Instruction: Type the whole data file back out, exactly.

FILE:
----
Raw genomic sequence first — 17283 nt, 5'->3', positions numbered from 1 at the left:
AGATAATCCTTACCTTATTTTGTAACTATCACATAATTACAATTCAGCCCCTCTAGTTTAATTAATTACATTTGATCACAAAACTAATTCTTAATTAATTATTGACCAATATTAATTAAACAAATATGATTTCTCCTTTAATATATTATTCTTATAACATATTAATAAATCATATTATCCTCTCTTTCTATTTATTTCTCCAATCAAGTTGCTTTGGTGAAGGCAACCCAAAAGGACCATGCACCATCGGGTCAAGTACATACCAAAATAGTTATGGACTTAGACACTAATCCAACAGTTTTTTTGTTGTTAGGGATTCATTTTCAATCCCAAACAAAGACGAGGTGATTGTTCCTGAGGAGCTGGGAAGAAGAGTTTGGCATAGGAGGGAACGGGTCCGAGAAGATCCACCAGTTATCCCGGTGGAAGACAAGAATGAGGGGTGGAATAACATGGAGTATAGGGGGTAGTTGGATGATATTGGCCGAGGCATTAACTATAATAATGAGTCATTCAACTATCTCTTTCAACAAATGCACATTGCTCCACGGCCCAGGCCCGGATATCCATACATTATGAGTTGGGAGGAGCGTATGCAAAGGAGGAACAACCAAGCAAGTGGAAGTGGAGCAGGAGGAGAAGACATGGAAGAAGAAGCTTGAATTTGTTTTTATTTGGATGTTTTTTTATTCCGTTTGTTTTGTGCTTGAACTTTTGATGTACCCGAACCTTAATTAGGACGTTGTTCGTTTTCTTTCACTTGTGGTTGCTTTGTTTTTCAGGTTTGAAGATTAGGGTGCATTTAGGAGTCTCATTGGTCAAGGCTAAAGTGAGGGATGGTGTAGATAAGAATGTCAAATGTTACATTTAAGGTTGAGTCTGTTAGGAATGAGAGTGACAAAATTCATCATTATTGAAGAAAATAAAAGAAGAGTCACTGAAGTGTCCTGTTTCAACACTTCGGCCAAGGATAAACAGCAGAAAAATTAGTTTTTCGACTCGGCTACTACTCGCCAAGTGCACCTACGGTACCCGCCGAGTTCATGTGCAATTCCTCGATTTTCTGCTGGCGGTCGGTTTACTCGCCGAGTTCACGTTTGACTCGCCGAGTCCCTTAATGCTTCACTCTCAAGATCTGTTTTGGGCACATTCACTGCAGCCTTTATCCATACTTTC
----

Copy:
Raw genomic sequence first — 17283 nt, 5'->3', positions numbered from 1 at the left:
AGATAATCCTTACCTTATTTTGTAACTATCACATAATTACAATTCAGCCCCTCTAGTTTAATTAATTACATTTGATCACAAAACTAATTCTTAATTAATTATTGACCAATATTAATTAAACAAATATGATTTCTCCTTTAATATATTATTCTTATAACATATTAATAAATCATATTATCCTCTCTTTCTATTTATTTCTCCAATCAAGTTGCTTTGGTGAAGGCAACCCAAAAGGACCATGCACCATCGGGTCAAGTACATACCAAAATAGTTATGGACTTAGACACTAATCCAACAGTTTTTTTGTTGTTAGGGATTCATTTTCAATCCCAAACAAAGACGAGGTGATTGTTCCTGAGGAGCTGGGAAGAAGAGTTTGGCATAGGAGGGAACGGGTCCGAGAAGATCCACCAGTTATCCCGGTGGAAGACAAGAATGAGGGGTGGAATAACATGGAGTATAGGGGGTAGTTGGATGATATTGGCCGAGGCATTAACTATAATAATGAGTCATTCAACTATCTCTTTCAACAAATGCACATTGCTCCACGGCCCAGGCCCGGATATCCATACATTATGAGTTGGGAGGAGCGTATGCAAAGGAGGAACAACCAAGCAAGTGGAAGTGGAGCAGGAGGAGAAGACATGGAAGAAGAAGCTTGAATTTGTTTTTATTTGGATGTTTTTTTATTCCGTTTGTTTTGTGCTTGAACTTTTGATGTACCCGAACCTTAATTAGGACGTTGTTCGTTTTCTTTCACTTGTGGTTGCTTTGTTTTTCAGGTTTGAAGATTAGGGTGCATTTAGGAGTCTCATTGGTCAAGGCTAAAGTGAGGGATGGTGTAGATAAGAATGTCAAATGTTACATTTAAGGTTGAGTCTGTTAGGAATGAGAGTGACAAAATTCATCATTATTGAAGAAAATAAAAGAAGAGTCACTGAAGTGTCCTGTTTCAACACTTCGGCCAAGGATAAACAGCAGAAAAATTAGTTTTTCGACTCGGCTACTACTCGCCAAGTGCACCTACGGTACCCGCCGAGTTCATGTGCAATTCCTCGATTTTCTGCTGGCGGTCGGTTTACTCGCCGAGTTCACGTTTGACTCGCCGAGTCCCTTAATGCTTCACTCTCAAGATCTGTTTTGGGCACATTCACTGCAGCCTTTATCCATACTTTC